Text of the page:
There was a time when judicial nominations were backlogged, debt ceiling increases were being voted against by the minority party, and qualified Supreme Court nominees were struggling to be confirmed. That describes the time in office for Barack Obama but it also describes the time in office for George W Bush. Then Senator Barack Obama voted against a debt ceiling increase to score some political points and voted against John Roberts and Samuel Alito's confirmations.
That's not to say that he should've supported Roberts and Alito as they clearly have different judicial philosophies than Obama, but it's the President's prerogative to pick who he wants for judicial nominees and it's not for the Senate to play politics and try to vote down the nominees simply on ideological grounds...at least it didn't used to be that way. Even Bill Clinton's nominees coasted through the nomination process but the time of advise and consent has become the time of never waste a political opportunity. Now that Barack Obama is the president, he understands that he made bad votes, especially on the debt ceiling, but like a parent speaking to a stubborn child, it's tough to say do as I say not as I did.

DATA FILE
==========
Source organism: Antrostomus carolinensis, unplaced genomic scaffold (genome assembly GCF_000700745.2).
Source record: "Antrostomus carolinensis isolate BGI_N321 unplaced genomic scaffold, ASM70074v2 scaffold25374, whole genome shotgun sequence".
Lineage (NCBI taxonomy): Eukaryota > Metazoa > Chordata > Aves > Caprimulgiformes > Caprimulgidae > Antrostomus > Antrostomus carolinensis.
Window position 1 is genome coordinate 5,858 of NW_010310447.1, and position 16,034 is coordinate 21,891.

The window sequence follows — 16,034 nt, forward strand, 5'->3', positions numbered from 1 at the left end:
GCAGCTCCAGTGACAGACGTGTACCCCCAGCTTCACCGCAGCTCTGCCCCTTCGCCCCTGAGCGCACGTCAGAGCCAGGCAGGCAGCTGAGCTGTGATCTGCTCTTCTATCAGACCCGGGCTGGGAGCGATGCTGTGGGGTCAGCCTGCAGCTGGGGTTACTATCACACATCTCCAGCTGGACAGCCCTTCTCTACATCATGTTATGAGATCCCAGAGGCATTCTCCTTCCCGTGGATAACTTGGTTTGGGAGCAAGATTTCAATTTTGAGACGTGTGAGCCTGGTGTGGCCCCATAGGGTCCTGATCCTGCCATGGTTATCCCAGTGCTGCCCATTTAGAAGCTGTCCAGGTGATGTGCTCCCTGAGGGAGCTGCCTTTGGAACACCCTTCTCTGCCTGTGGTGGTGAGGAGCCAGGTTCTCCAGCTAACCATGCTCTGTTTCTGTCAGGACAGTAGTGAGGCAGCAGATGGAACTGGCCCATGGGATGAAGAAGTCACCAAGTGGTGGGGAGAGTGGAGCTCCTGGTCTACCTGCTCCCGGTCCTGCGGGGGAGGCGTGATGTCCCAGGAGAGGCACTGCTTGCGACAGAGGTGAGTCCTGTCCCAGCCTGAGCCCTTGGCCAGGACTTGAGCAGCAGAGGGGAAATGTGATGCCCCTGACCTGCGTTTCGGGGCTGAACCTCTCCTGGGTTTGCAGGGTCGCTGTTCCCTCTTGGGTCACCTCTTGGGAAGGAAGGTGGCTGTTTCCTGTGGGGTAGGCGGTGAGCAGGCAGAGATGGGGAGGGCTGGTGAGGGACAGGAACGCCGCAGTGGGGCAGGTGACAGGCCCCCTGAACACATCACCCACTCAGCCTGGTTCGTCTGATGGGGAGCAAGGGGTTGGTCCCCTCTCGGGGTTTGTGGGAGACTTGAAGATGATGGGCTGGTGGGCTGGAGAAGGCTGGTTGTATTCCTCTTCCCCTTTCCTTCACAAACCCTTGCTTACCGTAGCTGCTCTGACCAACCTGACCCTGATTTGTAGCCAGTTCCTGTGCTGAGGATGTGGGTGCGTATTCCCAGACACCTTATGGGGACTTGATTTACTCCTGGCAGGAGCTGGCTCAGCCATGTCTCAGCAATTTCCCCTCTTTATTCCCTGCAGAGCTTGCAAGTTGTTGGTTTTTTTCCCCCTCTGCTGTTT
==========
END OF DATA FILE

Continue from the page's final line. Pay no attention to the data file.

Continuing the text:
Democrats held up Republican plans in the middle of the decade so much that they almost called for filibuster reform as the Democrats did recently. Yet both sides, in a rare demonstration of not being short sighted chose to leave the rules in place. Even though they took the long view, they're wrong. As logical as it is to fear what might be done in a system where majority ruled, tyranny of the minority is even worse. Democrats were in control of the House, Senate, and Presidency including a 60 vote supermajority from 2009-2011 and what did they do? Virtually nothing. They had to beg and plead for months and months to get a watered down healthcare bill and passed a stimulus bill that had a large chunk of tax cuts and got no help from Republicans and took all the blame. If the minority party is going to provide no assistance in governing and is going to put all the blame for anything that goes wrong on the majority, then shouldn't the majority have the power to enact what it wants to be judged on its own plans, not on its ability to navigate the gridlock? Elections should have consequences but lately Republicans have made Congress into a hostage negotiation where no matter what the American people think, we must yield to the extreme and know-nothing views of the loud minority in the Tea Party.
If only Washington took the long view on something other than their own ability to hold power, they might realize that the vast majority of their actions are penny wise, pound foolish as they continue to play games with real people's lives because the only thing that really matters is whether they'll get re-elected for the next term.